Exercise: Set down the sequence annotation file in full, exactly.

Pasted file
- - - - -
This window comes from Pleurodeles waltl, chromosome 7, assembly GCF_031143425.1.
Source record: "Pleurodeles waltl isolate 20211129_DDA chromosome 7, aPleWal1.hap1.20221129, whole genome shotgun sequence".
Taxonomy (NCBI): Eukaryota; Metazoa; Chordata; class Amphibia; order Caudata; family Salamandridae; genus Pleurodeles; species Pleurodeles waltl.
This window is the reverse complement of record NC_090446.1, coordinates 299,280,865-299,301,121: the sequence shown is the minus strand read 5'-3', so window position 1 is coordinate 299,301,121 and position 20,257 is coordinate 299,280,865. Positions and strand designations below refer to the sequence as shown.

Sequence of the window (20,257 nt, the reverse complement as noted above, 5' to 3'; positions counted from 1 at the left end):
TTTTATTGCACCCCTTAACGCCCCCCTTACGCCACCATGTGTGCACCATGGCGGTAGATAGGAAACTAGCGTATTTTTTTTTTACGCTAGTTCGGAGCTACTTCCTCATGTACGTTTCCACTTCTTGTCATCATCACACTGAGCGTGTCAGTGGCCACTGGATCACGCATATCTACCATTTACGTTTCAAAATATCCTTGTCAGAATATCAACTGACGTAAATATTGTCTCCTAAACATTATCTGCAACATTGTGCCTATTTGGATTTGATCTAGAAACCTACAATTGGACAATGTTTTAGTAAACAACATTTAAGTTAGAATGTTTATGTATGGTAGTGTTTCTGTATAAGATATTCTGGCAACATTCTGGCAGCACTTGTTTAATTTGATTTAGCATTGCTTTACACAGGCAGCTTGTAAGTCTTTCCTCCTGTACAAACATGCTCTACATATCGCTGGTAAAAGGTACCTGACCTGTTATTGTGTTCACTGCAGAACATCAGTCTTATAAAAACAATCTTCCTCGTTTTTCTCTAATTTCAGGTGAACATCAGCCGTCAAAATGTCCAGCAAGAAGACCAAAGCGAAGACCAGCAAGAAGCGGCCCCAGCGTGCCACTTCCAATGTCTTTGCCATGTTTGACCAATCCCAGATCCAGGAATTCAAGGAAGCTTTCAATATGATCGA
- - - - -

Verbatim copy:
This window comes from Pleurodeles waltl, chromosome 7, assembly GCF_031143425.1.
Source record: "Pleurodeles waltl isolate 20211129_DDA chromosome 7, aPleWal1.hap1.20221129, whole genome shotgun sequence".
Taxonomy (NCBI): Eukaryota; Metazoa; Chordata; class Amphibia; order Caudata; family Salamandridae; genus Pleurodeles; species Pleurodeles waltl.
This window is the reverse complement of record NC_090446.1, coordinates 299,280,865-299,301,121: the sequence shown is the minus strand read 5'-3', so window position 1 is coordinate 299,301,121 and position 20,257 is coordinate 299,280,865. Positions and strand designations below refer to the sequence as shown.

Sequence of the window (20,257 nt, the reverse complement as noted above, 5' to 3'; positions counted from 1 at the left end):
TTTTATTGCACCCCTTAACGCCCCCCTTACGCCACCATGTGTGCACCATGGCGGTAGATAGGAAACTAGCGTATTTTTTTTTTACGCTAGTTCGGAGCTACTTCCTCATGTACGTTTCCACTTCTTGTCATCATCACACTGAGCGTGTCAGTGGCCACTGGATCACGCATATCTACCATTTACGTTTCAAAATATCCTTGTCAGAATATCAACTGACGTAAATATTGTCTCCTAAACATTATCTGCAACATTGTGCCTATTTGGATTTGATCTAGAAACCTACAATTGGACAATGTTTTAGTAAACAACATTTAAGTTAGAATGTTTATGTATGGTAGTGTTTCTGTATAAGATATTCTGGCAACATTCTGGCAGCACTTGTTTAATTTGATTTAGCATTGCTTTACACAGGCAGCTTGTAAGTCTTTCCTCCTGTACAAACATGCTCTACATATCGCTGGTAAAAGGTACCTGACCTGTTATTGTGTTCACTGCAGAACATCAGTCTTATAAAAACAATCTTCCTCGTTTTTCTCTAATTTCAGGTGAACATCAGCCGTCAAAATGTCCAGCAAGAAGACCAAAGCGAAGACCAGCAAGAAGCGGCCCCAGCGTGCCACTTCCAATGTCTTTGCCATGTTTGACCAATCCCAGATCCAGGAATTCAAGGAAGCTTTCAATATGATCGA